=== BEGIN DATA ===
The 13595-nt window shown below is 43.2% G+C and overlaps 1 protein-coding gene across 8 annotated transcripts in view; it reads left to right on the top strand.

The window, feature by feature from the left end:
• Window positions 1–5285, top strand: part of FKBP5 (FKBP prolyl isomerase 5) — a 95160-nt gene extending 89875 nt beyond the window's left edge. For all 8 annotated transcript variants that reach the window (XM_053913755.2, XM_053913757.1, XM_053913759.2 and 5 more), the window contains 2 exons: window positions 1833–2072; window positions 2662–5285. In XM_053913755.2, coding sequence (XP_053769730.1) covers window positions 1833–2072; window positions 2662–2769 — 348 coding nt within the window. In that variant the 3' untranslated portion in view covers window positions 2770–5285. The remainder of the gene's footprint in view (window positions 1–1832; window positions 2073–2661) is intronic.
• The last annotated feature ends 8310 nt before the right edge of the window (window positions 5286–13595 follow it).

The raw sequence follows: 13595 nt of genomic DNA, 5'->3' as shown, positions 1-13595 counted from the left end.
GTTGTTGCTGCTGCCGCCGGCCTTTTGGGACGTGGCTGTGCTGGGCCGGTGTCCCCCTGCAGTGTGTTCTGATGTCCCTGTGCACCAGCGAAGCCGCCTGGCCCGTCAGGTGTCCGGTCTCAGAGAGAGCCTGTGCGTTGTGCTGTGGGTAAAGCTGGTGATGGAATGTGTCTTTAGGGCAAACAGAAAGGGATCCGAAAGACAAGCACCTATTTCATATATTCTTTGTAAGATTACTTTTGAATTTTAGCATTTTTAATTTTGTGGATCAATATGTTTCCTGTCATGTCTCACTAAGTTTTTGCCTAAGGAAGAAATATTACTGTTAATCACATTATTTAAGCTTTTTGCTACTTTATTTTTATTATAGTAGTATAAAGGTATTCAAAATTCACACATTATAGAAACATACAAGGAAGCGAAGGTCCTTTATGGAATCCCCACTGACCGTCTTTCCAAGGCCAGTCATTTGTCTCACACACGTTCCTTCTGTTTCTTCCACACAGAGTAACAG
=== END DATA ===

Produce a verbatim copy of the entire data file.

The 13595-nt window shown below is 43.2% G+C and overlaps 1 protein-coding gene across 8 annotated transcripts in view; it reads left to right on the top strand.

The window, feature by feature from the left end:
• Window positions 1–5285, top strand: part of FKBP5 (FKBP prolyl isomerase 5) — a 95160-nt gene extending 89875 nt beyond the window's left edge. For all 8 annotated transcript variants that reach the window (XM_053913755.2, XM_053913757.1, XM_053913759.2 and 5 more), the window contains 2 exons: window positions 1833–2072; window positions 2662–5285. In XM_053913755.2, coding sequence (XP_053769730.1) covers window positions 1833–2072; window positions 2662–2769 — 348 coding nt within the window. In that variant the 3' untranslated portion in view covers window positions 2770–5285. The remainder of the gene's footprint in view (window positions 1–1832; window positions 2073–2661) is intronic.
• The last annotated feature ends 8310 nt before the right edge of the window (window positions 5286–13595 follow it).

The raw sequence follows: 13595 nt of genomic DNA, 5'->3' as shown, positions 1-13595 counted from the left end.
GTTGTTGCTGCTGCCGCCGGCCTTTTGGGACGTGGCTGTGCTGGGCCGGTGTCCCCCTGCAGTGTGTTCTGATGTCCCTGTGCACCAGCGAAGCCGCCTGGCCCGTCAGGTGTCCGGTCTCAGAGAGAGCCTGTGCGTTGTGCTGTGGGTAAAGCTGGTGATGGAATGTGTCTTTAGGGCAAACAGAAAGGGATCCGAAAGACAAGCACCTATTTCATATATTCTTTGTAAGATTACTTTTGAATTTTAGCATTTTTAATTTTGTGGATCAATATGTTTCCTGTCATGTCTCACTAAGTTTTTGCCTAAGGAAGAAATATTACTGTTAATCACATTATTTAAGCTTTTTGCTACTTTATTTTTATTATAGTAGTATAAAGGTATTCAAAATTCACACATTATAGAAACATACAAGGAAGCGAAGGTCCTTTATGGAATCCCCACTGACCGTCTTTCCAAGGCCAGTCATTTGTCTCACACACGTTCCTTCTGTTTCTTCCACACAGAGTAACAG